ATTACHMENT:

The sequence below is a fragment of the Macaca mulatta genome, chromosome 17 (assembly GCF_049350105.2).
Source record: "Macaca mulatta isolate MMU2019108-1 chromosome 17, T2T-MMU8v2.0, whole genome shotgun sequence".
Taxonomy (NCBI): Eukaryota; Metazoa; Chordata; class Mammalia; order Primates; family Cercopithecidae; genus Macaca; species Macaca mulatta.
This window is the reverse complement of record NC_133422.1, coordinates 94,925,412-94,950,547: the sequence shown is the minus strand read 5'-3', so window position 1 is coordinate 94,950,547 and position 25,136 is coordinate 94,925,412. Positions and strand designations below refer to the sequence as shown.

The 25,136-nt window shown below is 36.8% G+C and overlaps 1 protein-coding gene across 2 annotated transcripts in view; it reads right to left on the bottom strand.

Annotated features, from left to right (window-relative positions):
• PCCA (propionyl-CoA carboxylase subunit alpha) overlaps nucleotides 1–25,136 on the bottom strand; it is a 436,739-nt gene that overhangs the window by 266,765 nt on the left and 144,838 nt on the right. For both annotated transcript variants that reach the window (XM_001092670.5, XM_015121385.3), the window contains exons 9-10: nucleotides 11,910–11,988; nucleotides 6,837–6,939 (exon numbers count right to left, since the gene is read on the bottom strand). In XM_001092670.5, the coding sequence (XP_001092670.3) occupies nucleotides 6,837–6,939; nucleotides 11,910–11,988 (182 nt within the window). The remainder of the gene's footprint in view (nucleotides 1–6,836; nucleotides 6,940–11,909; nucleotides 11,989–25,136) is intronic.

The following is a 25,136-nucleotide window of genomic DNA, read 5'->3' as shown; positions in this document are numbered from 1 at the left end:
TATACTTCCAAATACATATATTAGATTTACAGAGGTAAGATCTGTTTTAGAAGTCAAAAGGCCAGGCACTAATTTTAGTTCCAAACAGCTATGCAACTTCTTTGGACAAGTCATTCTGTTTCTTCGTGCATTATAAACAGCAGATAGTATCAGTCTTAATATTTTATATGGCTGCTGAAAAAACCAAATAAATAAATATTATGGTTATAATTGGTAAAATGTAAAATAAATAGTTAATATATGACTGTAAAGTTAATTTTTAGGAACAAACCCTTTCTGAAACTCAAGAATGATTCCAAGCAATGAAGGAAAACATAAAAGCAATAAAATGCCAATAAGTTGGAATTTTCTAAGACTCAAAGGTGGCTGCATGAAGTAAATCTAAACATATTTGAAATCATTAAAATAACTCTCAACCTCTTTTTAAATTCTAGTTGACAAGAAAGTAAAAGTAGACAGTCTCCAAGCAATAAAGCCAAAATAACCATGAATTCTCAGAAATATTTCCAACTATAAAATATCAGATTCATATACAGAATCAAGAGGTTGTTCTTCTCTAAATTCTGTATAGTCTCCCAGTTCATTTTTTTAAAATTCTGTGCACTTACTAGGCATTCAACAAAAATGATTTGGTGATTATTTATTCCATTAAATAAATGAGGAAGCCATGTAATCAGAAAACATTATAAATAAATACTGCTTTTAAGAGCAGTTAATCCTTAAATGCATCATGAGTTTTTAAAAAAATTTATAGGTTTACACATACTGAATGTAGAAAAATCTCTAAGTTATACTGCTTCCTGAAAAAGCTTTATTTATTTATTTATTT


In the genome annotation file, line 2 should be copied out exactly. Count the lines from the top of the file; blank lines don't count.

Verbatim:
Source record: "Macaca mulatta isolate MMU2019108-1 chromosome 17, T2T-MMU8v2.0, whole genome shotgun sequence".